Berry dusted red wine chocolate truffles with sea salt + dried roses

Practice self-love by making these berry dusted red wine chocolate truffles laced with flaky sea salt and dried rose petals. A decadent way to celebrate YOU this Valentine’s Day.

Red wine chocolate truffles rolled in berry dust sitting on a marble platter with a couple bitten from. Next to wine and dried rose petals on a pink linen.

Raise your hand if you’ve ever been personally victimized by Valentine’s Day. Okay, so now that we agree V-Day is the worst (and Mean Girls is still the best), I think we all could use some TLC.

Whether you’re single or taken, give yourself permission to treat yourself, this year. Take a bubble bath, buy yourself flowers, go on a walk, or binge reality TV. And definitely make a batch of these berry dusted red wine chocolate truffles with sea salt and dried rose petals. You will feel like royalty.

Melted truffle mixture in a small dish topped with flaky sea salt and dried rose petals next to empty bowl of chocolate.

The Breakdown

Because we are making these truffles for Valentine’s Day, I wanted the colors to be bold, but classy. I got the idea to roll truffles in a colorful powder after writing the post 3 Interesting Ways to Use Your Coffee Grinder. Instead of using beetroot powder, I used freeze-dried strawberries and raspberries for a sweet and tangy element to balance out the bitterness of the wine and dark chocolate.

I added some flaky sea salt to the mix because sweet and salty combos are life and dried rose petals because we deserve it, ok?? Totally not required, but they make me feel like a damn princess every time I use them. And since we decided Valentine’s Day is all about self-love, it seemed appropriate.

Red wine chocolate truffles rolled in berry dust sitting on a marble platter with a couple bitten from. Next to wine and dried rose petals on a pink linen.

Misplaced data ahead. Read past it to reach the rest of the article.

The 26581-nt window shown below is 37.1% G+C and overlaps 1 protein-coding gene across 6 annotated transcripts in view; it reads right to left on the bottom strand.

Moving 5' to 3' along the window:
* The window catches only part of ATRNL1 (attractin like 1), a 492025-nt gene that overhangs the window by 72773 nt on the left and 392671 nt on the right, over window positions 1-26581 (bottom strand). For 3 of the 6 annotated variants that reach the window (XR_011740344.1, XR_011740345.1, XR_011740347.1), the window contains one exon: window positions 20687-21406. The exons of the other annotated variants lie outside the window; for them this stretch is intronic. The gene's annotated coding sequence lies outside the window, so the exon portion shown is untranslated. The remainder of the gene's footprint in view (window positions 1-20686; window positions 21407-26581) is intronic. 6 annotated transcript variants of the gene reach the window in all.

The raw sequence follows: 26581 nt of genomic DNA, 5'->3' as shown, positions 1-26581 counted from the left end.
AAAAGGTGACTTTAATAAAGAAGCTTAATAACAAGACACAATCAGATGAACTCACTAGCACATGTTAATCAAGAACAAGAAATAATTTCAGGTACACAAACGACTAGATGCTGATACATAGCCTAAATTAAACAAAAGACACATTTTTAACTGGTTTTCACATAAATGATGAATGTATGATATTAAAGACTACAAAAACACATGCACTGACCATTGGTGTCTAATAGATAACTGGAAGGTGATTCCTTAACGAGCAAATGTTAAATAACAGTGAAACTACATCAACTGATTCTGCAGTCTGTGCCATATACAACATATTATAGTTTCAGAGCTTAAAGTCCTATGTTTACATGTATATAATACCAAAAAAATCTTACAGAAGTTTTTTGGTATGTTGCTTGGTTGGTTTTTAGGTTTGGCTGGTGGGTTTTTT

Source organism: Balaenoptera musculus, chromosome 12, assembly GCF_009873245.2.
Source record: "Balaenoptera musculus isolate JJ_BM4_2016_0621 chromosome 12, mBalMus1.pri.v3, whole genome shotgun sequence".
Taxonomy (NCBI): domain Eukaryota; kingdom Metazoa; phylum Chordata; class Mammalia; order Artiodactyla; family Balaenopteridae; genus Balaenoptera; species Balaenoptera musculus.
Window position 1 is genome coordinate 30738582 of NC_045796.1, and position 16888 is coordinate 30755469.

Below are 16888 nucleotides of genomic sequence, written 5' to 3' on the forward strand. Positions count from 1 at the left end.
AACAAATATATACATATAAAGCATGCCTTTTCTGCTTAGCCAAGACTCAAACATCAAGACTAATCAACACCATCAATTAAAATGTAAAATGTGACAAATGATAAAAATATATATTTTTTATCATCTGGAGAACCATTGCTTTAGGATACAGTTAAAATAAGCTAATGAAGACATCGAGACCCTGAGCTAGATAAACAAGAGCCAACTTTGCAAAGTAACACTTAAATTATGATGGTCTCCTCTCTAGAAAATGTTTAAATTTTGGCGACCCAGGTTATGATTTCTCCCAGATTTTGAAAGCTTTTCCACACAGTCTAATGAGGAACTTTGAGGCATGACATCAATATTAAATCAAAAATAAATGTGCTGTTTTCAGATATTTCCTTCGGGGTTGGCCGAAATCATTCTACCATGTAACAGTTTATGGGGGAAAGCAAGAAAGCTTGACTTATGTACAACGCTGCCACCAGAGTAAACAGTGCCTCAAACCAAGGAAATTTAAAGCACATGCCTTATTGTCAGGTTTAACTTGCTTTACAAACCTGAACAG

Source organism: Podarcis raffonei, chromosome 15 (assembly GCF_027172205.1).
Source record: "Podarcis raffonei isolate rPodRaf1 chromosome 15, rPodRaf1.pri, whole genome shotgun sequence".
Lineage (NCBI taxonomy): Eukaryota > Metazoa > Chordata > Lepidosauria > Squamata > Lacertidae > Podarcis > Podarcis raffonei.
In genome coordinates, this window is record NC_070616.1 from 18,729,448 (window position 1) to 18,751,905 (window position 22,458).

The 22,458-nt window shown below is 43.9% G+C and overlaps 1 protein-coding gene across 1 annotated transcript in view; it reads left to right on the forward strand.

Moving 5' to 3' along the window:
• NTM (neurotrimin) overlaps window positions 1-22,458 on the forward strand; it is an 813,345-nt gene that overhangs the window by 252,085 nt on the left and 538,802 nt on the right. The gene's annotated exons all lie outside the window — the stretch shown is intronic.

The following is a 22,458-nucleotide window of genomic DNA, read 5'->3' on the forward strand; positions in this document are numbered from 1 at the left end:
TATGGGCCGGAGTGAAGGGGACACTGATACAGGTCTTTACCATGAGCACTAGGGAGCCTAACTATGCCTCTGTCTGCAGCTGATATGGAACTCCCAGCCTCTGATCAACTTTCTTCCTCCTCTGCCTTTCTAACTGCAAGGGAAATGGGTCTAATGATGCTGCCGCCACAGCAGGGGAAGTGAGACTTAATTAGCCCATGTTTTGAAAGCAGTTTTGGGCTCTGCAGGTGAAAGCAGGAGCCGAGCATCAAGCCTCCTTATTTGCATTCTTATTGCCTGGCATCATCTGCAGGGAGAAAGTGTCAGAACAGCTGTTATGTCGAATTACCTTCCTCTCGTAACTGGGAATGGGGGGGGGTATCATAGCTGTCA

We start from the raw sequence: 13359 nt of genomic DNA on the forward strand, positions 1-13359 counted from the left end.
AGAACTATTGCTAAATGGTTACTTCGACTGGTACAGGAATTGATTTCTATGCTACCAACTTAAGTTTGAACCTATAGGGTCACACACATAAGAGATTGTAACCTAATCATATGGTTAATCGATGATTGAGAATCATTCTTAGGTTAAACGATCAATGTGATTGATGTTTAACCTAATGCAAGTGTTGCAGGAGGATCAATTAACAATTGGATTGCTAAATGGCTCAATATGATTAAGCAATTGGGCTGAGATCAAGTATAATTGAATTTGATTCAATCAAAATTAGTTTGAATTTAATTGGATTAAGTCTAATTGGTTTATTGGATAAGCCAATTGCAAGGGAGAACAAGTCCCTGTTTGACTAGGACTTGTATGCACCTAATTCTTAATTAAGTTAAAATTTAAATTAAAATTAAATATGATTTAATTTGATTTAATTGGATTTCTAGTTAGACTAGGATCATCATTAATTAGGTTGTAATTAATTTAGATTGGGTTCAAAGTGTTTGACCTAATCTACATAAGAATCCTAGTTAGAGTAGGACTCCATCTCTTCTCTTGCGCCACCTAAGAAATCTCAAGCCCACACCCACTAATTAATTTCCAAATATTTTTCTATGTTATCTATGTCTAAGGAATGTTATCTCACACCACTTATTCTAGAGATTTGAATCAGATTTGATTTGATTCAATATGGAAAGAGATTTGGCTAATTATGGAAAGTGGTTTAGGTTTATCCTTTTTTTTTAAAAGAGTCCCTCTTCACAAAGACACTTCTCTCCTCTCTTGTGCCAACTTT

To make the flavor a bit more interesting, I added a dash of cardamom to the base. Cardamom is a warm spice made from the seeds of an herbaceous plant in the ginger family. The flavor is complex and aromatic and can differ depending on whether you use black or green cardamom. It has a zesty, citrusy flavor with sweet and almost spicy notes. When used in excess, it can become super pungent and menthol like, so use with discretion if that’s not your thing. You can also leave it out if you want a more classic vibe.

Tips for Making the Best Red Wine Chocolate Truffles

There are a few key things to keep in mind when making these red wine chocolate truffles. Let’s get into it.

To start, you’ll want to keep your truffles fairly small in size—these babies are richThe first time I made them, I used an ice cream scoop to shape the balls and LOL they were huuuge.

Red wine truffle mixture laced with dried rose petals scooped with a small cookie scoop.

A 1-2 tbsp sized cookie scoop is perfect, plus it’s a great way to get a uniform shape. You’ll want one that has a lever to release the filling to avoid handling the chocolate with your hands. Which brings me to my next tip.

Avoid over handling the truffle mixture with your hands. The warmth from your hands will melt the chocolate v quickly, which is messy and frustrating. TRUST ME. It also helps to put the truffle mixture in the freezer for about 15 mins before scooping the balls.

For the shape, you can scoop the balls and quickly roll them so they are completely rounded, but I prefer to just scoop and drop the balls into the berry powder to avoid using my hands. I don’t mind the imperfect shapes—it gives them character and is way less messy!

Chocolate red wine truffles rolled in berry dust and stacked on top of each other. Close up on one that's been bitten from showing texture and teethmarks.

And my final tip is to put the berry powder in a small, but somewhat deep dish—a pint size deli container works perfectly for this. Drop balls into the powder and shake them around in the container to coat instead of rolling them around in a wider, more narrow dish. It is sooo much more efficient.

Ooh! Last thing. After crushing the freeze-dried berries in the food processor, sift the powder to get the seeds out. This will give you a nice, smooth powder to work with.

How to Ditch the Recipe: Red Wine Chocolate Truffle Edition

Okay, now for my favorite part—ditching the recipe! There are a million and one ways to take these truffles, but below are a few suggestions to get your creative juices flowing.